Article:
Skip to main content

A woman walks past a poster showing an offshore work platform from the China National Offshore Oil Corp (CNOOC) next to its headquarters building in Beijing, December 10, 2012.JASON LEE/Reuters

Canada's natural resources minister said CNOOC Ltd.'s bid for Nexen Inc. likely would not have been approved if it had faced the higher hurdles for foreign takeovers announced Friday.

Natural Resources Minister Joe Oliver told reporters Monday that foreign investments from state-controlled firms outside the oil sands will face sharper scrutiny under the government's new rules.

"It would have been difficult because it would have required – it would have had to have been an exceptional situation," he said. Mr. Oliver declined, however, to define what classifies as exceptional circumstances, instead saying that is up to the Minister of Industry.

"In respect to the oil sands, the percentage of state-owned, Chinese-owned, investment in the oil sands in terms of future production will still be under 10 per cent [after the Nexen deal] and so we didn't feel with the acquisition the number was excessive. But new rules are now in place," Mr. Oliver said.

Ottawa approved CNOOC's $15.1-billion (U.S.) takeover of Nexen Friday, along with Malaysia's Petronas $6-billion deal to buy natural gas company Progress Energy Resources Corp. The deals sparked controversy, with critics fretting Canada was giving up too much control of its natural resources.

The Nexen and Progress deals were evaluated under the old rules, but the debate over state-controlled investments prompted Prime Minister Stephen Harper to revamp the rules for foreign state-owned companies investing in Canada. He made it clear it would now be difficult for state-controlled firms to buy an entire oil sands outfit. Mr. Oliver declared Canada "open for business," stressing joint ventures are still welcome. At the same time, the natural resources minister said: "Not all investments are created equal."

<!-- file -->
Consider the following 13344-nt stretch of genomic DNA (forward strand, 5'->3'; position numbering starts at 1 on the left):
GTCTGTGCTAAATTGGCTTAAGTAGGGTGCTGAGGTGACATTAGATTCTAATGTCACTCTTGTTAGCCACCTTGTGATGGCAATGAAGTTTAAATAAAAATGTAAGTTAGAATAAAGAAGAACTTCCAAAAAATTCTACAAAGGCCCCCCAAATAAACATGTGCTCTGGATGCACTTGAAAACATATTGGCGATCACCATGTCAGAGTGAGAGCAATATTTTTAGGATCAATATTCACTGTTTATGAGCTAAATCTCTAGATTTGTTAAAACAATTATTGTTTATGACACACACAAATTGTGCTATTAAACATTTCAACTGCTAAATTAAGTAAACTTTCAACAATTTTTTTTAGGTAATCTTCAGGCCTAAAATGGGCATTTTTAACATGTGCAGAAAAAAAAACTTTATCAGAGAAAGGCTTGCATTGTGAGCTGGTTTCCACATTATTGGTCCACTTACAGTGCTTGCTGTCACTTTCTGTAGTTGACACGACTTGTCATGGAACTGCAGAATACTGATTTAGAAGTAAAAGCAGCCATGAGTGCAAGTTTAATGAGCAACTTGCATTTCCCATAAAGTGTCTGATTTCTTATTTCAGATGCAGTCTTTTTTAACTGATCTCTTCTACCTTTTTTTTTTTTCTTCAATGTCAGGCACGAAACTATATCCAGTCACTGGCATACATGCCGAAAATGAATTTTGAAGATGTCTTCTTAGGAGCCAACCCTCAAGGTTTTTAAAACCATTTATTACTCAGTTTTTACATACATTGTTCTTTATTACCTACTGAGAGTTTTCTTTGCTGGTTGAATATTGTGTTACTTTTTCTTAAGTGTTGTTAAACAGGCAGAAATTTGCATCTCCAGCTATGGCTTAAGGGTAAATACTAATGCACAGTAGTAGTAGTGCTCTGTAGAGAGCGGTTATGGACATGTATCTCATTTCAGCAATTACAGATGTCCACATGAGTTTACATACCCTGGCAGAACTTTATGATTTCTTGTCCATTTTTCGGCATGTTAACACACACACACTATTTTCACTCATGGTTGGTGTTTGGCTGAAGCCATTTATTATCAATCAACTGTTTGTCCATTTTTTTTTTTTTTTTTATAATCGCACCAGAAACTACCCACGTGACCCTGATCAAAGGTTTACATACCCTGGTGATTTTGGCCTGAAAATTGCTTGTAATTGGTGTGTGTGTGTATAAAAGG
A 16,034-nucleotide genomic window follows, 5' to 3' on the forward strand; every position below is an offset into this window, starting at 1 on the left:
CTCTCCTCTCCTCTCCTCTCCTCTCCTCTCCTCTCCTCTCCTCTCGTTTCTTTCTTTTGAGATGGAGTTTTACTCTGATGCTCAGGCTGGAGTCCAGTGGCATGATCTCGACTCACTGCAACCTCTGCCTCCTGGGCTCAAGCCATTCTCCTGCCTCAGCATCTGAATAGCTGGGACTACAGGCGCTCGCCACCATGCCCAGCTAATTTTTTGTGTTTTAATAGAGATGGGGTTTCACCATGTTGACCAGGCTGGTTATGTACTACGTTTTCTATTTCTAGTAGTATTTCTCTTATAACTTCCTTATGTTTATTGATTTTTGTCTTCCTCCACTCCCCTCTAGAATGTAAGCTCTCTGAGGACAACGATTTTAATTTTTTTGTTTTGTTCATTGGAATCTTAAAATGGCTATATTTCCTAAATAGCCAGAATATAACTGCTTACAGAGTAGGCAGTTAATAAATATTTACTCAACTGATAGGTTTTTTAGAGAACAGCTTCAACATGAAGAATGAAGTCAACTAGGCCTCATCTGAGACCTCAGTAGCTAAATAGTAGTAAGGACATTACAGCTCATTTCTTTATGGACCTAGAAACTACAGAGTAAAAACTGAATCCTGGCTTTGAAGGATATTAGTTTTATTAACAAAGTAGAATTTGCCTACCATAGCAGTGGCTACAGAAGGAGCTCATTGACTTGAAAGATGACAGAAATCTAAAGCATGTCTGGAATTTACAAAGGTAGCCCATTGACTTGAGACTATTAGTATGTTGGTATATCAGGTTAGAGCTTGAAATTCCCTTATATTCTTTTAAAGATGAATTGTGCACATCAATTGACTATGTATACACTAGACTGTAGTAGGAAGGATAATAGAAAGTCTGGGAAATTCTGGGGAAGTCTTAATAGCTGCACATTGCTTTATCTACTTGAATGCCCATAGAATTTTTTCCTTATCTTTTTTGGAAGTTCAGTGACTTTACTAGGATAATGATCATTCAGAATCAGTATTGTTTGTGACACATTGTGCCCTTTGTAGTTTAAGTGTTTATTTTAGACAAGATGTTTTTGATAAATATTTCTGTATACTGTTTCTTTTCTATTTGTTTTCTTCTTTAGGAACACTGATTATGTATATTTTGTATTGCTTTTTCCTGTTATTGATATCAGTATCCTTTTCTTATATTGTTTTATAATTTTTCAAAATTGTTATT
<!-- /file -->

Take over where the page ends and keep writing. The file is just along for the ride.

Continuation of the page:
Mr. Oliver clarified how the guidelines would apply to foreign investments from state-owned enterprises (SOEs) outside the oil sands. The government will "strengthen scrutiny" under the Investment Canada Act in these situations as well.

"The minister of industry will closely examine the degree of control or influence a state-owned enterprise would likely exert on Canadian businesses being acquired," he said. "The degree of control or influence an SOE would likely exert on the industry in which the Canadian business operates and the extent to which a foreign state is likely to exercise control or influence over the SOE acquiring Canadian businesses."

Canada's best interest must be protected, he said, adding the burden of proof is on the companies proposing takeovers.

"Non-controlling minority interest in Canadian businesses proposed foreign SOEs, including joint ventures, will continue to be welcome in the development of the oil sands and Canada's economy. Transactions will continue to be reviewed by the minister on a case-by-case basis."

While the government has signaled it is cool on SOEs taking controlling stakes in energy projects, Mr. Oliver stressed private corporations from foreign companies are welcomed.

"The Canadian government strongly encourages capital investments in Canada, especially from the private sector....That is why we have not made any changes to the rules for foreign private sector investments," he said. "We will, at the same time, advance trade and investment agreements to achieve reciprocal treatment abroad for Canadian investors."

Meanwhile, Alberta Energy Minister Ken Hughes said the new rules may reduce foreign investment in the oil sands and drive up the cost of capital for remaining players.

"There is the potential now for less investment going into the oil sands," Mr. Hughes told a conference in Calgary. The minister said he worries that Alberta is already a high-cost jurisdiction for producing crude, and the possible increase in the cost of capital would reduce the competitiveness of the oil sands.

However, he acknowledged that the Harper government was responding to widespread fears that companies owned by foreign governments were poised to gain an undue control over oil sands production, and that Ottawa had to respond to those fears to ensure broad public support for oil sands productions and the pipelines necessary to get the crude to new markets.